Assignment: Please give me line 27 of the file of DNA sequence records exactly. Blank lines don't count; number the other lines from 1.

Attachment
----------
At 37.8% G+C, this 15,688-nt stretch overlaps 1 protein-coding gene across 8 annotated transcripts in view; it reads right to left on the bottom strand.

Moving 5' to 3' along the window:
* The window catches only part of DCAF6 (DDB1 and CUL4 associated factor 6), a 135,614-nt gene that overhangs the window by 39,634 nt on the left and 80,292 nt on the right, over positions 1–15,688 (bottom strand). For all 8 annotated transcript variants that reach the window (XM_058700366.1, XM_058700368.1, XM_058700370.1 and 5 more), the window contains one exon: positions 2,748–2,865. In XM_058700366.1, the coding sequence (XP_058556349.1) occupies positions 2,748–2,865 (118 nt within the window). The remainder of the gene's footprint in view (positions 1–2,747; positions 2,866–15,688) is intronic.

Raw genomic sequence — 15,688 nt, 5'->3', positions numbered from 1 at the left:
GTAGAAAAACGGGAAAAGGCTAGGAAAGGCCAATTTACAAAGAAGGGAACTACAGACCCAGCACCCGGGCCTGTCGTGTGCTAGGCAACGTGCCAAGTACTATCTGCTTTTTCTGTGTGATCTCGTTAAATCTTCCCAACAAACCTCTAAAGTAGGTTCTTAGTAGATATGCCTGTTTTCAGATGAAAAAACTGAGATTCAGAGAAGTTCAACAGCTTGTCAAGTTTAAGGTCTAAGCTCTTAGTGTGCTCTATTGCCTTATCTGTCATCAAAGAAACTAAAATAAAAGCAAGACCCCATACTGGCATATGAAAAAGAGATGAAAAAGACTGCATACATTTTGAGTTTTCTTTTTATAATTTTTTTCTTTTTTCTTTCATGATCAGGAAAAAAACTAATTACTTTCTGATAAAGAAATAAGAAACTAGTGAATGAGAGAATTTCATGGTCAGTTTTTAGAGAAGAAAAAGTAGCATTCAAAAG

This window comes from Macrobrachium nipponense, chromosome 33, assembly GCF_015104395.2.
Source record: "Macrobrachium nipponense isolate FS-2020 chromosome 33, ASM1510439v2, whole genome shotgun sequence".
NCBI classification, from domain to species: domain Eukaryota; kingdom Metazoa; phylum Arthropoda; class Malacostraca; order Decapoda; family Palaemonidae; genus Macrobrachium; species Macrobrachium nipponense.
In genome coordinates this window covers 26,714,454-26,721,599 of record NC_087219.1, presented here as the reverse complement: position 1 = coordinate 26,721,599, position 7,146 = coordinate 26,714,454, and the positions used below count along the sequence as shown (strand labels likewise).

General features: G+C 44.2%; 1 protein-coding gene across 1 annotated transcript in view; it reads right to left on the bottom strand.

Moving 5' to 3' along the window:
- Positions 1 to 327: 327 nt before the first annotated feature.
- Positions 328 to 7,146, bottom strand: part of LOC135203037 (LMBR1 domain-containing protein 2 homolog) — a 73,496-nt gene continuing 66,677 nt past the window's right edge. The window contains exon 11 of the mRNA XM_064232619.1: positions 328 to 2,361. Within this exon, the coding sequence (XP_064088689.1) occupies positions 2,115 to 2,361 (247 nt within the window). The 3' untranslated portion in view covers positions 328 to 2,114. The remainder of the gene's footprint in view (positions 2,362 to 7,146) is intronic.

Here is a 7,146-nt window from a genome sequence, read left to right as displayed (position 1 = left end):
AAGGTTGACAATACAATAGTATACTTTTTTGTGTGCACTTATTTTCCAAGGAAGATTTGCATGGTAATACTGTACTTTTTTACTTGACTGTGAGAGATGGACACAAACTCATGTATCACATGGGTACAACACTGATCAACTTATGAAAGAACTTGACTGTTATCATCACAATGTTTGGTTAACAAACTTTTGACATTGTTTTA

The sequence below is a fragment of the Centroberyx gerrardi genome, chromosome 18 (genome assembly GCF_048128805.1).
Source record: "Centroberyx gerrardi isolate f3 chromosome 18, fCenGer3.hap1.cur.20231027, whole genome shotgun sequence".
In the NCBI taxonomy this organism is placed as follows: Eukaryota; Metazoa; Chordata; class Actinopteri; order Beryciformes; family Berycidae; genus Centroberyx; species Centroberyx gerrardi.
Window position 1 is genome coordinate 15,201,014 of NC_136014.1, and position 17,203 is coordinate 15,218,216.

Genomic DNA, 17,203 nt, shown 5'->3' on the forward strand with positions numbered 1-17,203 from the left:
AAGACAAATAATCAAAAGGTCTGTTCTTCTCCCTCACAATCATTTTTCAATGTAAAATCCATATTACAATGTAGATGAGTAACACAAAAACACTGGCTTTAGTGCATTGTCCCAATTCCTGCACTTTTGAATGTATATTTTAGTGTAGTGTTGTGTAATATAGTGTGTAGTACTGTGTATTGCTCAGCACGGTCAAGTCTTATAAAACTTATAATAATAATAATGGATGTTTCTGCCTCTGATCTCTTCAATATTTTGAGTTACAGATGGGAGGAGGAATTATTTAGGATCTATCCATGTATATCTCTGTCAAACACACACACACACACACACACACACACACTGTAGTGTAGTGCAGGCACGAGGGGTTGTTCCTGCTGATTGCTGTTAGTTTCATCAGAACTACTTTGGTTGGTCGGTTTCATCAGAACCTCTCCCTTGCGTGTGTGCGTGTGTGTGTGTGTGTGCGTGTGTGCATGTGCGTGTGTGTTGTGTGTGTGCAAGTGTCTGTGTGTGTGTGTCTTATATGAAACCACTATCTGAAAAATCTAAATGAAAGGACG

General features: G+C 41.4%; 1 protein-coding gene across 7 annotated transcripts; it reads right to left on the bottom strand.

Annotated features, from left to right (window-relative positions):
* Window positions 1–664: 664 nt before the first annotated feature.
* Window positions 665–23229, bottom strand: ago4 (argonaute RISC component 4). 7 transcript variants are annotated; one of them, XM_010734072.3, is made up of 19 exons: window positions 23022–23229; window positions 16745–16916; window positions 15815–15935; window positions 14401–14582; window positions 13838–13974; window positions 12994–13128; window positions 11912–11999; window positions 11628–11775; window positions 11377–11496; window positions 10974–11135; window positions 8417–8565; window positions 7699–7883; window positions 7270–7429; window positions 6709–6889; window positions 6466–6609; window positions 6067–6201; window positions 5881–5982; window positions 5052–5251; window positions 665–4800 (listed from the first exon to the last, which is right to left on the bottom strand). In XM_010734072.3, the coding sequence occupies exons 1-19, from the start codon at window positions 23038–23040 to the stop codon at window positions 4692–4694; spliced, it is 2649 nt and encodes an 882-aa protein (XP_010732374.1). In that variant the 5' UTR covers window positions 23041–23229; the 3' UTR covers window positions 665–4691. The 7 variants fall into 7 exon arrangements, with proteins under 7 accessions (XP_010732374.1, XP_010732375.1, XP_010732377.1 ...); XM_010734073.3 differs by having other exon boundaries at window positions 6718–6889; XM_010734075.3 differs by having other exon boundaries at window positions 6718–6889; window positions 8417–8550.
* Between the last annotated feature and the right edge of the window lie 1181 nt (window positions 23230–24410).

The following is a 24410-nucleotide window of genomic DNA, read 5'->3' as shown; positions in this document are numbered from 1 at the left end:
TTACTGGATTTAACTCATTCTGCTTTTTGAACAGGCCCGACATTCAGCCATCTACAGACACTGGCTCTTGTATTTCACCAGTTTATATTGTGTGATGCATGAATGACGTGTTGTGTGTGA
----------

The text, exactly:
The following is a 24410-nucleotide window of genomic DNA, read 5'->3' as shown; positions in this document are numbered from 1 at the left end: